“A legitimate--hey!” He squeaks again as Leone ties a knot far tighter than necessary. “A legitimate business opportunity. I was just gonna borrow them for a little bit! Get my concept off the ground and then return 'em! Really! And they can go outside whenever they want! Look!"
He gestures with his head to an open overhead door. Through it, they can see Tiramisu, the fifth horse, grazing out in the lawn. She sees them staring and flicks her head at them like a wave. Bruno looks mildly less concerned.
"I'm almost impressed you dared to go back to keeping animals after the snail breeding fiasco," Bruno says.
"What, you mean the other legitimate opportunity the two of you ruined for me?” Zuppa snivels. “Still pissed about that, by the way! I had it all lined out perfect! I get the snails, make the snails marry each other, get more snails from their matrimonial consummation, then I figure out how to milk them and sell the slime to tourists as olive oil! Victimless crime!" He stamps his foot as best he can being tied to a pole. "How was I supposed to know that room was attached to the library? And that the snails could break out and start eating the books?"
Leone kicks him in the knee. "He asked about the horses," he says.
Zuppa yelps. "Still a brute, I see! Don't know how you manage to get on with him, Braulio."
"It's Bruno," Bruno says. "And we get on quite well, thank you."
Leone kicks him again. "Horses."
"Fine! I stole the--borrowed the horses so I could kickstart my underground jousting ring! People were going to come and pay admission and then ride in a circle while swinging swords at each other! It was gonna work this time, I mean it! Classless bastards!”
“Do I need to check if you’re lying?”
“No, no, please! Not that again! Gross!”
"I know I say this a lot to you, Zuppa," Bruno says. "But that's a horrible idea."
"Just really, really bad." Leone adds.
"You know, I think your moral superiority is really just ha-ha-hilarious. You think you're so much better than me, but you’re the mobsters here! You’re the bad guys! Not me! No respect for the grind!"
"The difference between you and us, Zuppa," Leone says. "Is that we are good at what we do."
"That is true," Bruno says.
"And we don't steal horses from old ladies who make a living off people riding them," Leone says. "But if we wanted to, we'd be good at it."
"That's also true."
"But we don't want to."
"No," Bruno says, but there's the tiniest bit of wistfulness in his voice. "We don't."
"Honestly, Zuppa, you should be grateful that you're meeting us now instead of us from back then. Back then, we wouldn’t have had the displeasure of meeting four times, because you would have already been fish food midway through the first. You have no idea what Bruno here was capable of." Bruno waves. "Lucky for you that we don’t do that anymore, but now we have to decide what we do have to do with you."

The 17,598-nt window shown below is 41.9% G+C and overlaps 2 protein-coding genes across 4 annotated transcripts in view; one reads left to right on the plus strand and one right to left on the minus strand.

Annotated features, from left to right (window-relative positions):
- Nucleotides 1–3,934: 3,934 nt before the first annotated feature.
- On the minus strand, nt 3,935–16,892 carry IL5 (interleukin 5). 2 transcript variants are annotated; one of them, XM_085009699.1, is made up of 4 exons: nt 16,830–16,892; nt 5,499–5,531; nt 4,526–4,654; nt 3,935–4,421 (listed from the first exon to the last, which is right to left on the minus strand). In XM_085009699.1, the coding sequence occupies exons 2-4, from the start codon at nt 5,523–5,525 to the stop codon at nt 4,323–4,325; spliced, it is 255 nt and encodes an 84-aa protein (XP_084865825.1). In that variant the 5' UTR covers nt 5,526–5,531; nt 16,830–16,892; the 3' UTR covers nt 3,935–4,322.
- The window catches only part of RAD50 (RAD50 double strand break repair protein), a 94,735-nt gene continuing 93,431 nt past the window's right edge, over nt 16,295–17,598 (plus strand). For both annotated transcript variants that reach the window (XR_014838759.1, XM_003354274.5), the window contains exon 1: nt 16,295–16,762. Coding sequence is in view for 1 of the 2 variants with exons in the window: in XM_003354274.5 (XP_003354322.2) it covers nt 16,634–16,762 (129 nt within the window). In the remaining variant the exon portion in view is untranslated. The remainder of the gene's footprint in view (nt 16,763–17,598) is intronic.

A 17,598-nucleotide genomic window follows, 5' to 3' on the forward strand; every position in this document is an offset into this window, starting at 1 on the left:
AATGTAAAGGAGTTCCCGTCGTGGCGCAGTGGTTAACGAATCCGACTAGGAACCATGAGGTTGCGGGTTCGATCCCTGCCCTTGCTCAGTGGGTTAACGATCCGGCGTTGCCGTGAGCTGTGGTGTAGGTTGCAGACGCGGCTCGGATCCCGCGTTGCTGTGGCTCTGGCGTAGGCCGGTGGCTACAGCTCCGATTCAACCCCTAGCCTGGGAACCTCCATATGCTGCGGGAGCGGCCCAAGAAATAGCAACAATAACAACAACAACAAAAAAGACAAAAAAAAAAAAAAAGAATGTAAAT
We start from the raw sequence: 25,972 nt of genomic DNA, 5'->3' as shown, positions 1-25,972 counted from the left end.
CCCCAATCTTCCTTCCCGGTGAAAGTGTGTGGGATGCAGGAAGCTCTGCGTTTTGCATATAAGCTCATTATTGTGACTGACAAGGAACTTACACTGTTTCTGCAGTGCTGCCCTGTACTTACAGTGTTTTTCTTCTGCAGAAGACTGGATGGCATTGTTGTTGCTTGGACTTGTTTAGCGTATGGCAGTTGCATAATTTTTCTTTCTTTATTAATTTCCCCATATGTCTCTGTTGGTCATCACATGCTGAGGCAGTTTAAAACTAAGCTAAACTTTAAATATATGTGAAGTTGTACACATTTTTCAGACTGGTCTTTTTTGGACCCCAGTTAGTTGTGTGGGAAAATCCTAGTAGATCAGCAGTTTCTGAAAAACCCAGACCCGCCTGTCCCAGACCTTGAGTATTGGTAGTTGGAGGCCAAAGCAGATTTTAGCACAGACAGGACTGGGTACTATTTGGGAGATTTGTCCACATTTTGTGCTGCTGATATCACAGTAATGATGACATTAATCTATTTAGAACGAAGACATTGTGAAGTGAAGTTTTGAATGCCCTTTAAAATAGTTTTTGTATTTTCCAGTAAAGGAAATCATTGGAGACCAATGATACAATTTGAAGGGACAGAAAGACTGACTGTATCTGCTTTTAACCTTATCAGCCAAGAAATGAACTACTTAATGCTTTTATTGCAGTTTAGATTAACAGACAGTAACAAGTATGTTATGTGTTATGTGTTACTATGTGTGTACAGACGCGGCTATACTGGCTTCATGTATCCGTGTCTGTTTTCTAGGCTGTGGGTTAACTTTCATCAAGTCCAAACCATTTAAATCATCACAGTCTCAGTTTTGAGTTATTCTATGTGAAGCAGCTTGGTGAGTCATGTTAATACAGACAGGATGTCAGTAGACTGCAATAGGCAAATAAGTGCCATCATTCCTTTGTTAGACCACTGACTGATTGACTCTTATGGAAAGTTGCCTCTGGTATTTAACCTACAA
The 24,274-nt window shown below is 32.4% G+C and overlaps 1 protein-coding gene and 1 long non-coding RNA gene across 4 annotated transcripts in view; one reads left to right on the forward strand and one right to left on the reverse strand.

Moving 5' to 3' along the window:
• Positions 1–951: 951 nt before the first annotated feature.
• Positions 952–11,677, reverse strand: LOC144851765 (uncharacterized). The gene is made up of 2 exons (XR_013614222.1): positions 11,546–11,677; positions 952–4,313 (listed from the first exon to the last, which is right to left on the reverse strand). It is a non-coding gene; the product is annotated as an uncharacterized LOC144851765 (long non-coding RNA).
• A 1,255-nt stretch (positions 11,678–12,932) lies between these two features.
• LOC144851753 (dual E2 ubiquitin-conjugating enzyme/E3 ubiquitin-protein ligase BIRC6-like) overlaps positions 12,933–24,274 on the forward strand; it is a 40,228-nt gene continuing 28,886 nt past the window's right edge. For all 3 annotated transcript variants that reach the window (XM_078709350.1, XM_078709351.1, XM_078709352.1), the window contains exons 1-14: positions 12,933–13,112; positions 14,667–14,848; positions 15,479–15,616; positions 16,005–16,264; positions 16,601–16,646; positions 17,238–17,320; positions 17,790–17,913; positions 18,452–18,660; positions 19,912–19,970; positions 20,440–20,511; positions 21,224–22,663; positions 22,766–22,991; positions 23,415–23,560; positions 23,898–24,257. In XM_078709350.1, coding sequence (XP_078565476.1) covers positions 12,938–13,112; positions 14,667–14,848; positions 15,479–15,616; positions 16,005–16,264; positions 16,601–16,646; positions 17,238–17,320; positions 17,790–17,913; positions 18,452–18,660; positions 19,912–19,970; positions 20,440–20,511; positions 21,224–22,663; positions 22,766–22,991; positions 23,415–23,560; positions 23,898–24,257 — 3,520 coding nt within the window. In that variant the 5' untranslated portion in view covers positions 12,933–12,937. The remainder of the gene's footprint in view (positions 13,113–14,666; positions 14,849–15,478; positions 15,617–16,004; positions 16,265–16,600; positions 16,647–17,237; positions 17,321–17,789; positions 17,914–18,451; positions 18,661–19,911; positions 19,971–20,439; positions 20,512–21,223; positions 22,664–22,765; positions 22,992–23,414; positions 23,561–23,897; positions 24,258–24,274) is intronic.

“Make him cough up his own fingers," Bruno says.
Leone shoots a look of moderate horror at Bruno. "Not after the last time," he says. Getting the fingers off isn't the problem. Getting them back on is. "Gonna save that one for predators and perverts. The evil ones, I mean." He squints at their captive. "Are you a pervert, Zuppa?"
"Not...not on weekdays."
Leone sighs a heavy, heavy sigh. "One finger, then."
Leone unzips Zuppa's pinky finger. He doesn't put it in his mouth as planned, instead just sort of waving it around his face like he's trying to entice someone into taking a bite of a cocktail weenie at a party. Zuppa wails. Does not look very enticed. When Leone zips it back on, it goes much better this time. It only leaves behind a weird mark that'll probably hurt if Zuppa presses on it too hard. An appropriate punishment for an equinal crime.
"Knock it the fuck off," Leone says. "Leave this town and get a real job. Or it'll be your dick next time."
"Fine! Fine! Whatever! I get it!"
"Try gardening again, Zuppa," Bruno says. "Get a stall at a farmer's market."
"Are we done here?" Leone asks Bruno.
“I think so. Someone’s going to have to ride all these horses back to town, though.” He sighs in fake hardship, shrugging his shoulders. “Such a difficult chore. I couldn’t possibly ask anyone else to do it. It’ll be hard, but I think I can manage. Somehow.”
Leone laughs, pats him on the back. “I’ll drive the car beside you.”
“Wait, wait!” Zuppa cries. “You’re just going to leave me tied up like this?”
“We’ll let the jousters get you down, Zuppa.”
“See how good they are with swords, Zuppa.”
Mrs. Cavalleria gets her horses back. She’s delighted. She offers to pay, as their clients always do. They turn it down, as they always do. They do, however, accept a ride from her husband to Palermo, who’s going there for business anyways.